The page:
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Hennepin Healthcare is among the nation's first nine health care groups to earn recognition from an accreditation organization for progress on health equity.

The Minneapolis-based parent of HCMC hospital was awarded the designation by the National Committee for Quality Assurance, a Washington D.C.-based group that accredits health insurers on quality measures. The group developed a scoring system on health equity goals that applies to both health systems and health plans.

The seven health insurers and two health care providers being recognized have excelled, NCQA says, in everything from partnering with community groups to offering social resources that aim to address disparate health outcomes in racial and ethnic minority groups.

Winners include a division of Minnetonka-based UnitedHealthcare that provides health insurance coverage in Michigan.

"As more states require health equity accreditation, these first organizations to earn Health Equity Accreditation Plus will stand out as examples for others to emulate," said Bryan Buckley, the director of health equity initiatives at NCQA, in a statement. The new standard is more far-reaching than a health equity accreditation the group launched previously.

Many NCQA targets in population health and community connections validated work that already was underway at Hennepin Healthcare, said Nneka Sederstrom, the health system's chief health equity officer. Leaders at the health system already were holding regular meetings where community stakeholders are invited to voice concerns and can call for changes, she said.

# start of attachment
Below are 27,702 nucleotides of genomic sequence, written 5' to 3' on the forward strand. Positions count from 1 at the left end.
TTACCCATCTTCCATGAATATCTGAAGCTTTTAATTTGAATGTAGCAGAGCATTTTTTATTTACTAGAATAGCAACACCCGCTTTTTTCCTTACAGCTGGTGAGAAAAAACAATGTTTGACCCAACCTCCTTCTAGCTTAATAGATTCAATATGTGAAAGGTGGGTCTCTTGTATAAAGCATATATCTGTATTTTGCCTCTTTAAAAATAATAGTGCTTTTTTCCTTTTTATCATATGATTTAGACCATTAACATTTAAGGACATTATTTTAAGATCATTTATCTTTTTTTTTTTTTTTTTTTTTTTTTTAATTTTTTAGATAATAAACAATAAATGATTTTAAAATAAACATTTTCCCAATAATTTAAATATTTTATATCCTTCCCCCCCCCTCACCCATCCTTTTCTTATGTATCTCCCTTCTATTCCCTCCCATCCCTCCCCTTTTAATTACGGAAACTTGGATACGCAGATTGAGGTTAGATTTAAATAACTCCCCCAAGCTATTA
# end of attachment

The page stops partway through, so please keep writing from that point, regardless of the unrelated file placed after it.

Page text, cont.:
"One of the reasons why the health equity department was created was, in particular, in response to [Hennepin County] calling racism a public health crisis, the murder of George Floyd and the community saying: 'Enough is enough — the hospital sees this every day, we want you to actually do something about it,'" Sederstrom said.

"That began our question-and-answer sessions with the community," she added. "We ask: How are we doing? What do you need from us? ... Many of our community partnerships have developed as a result."

Hennepin Healthcare has a strong practice of making language interpreter services available to non-English speakers when they arrive for health care, Sederstrom said. But through the accreditation process, the health system found room for improvement because its website doesn't make it easy for patients to identify health care providers who speak their language.

"None of the elements that they're asking for are extraordinary — they're all things that are definitely the right thing to do," Sederstrom said. "As an institution that's committed to addressing health equity head on, there's no reason that we can't be doing all of them."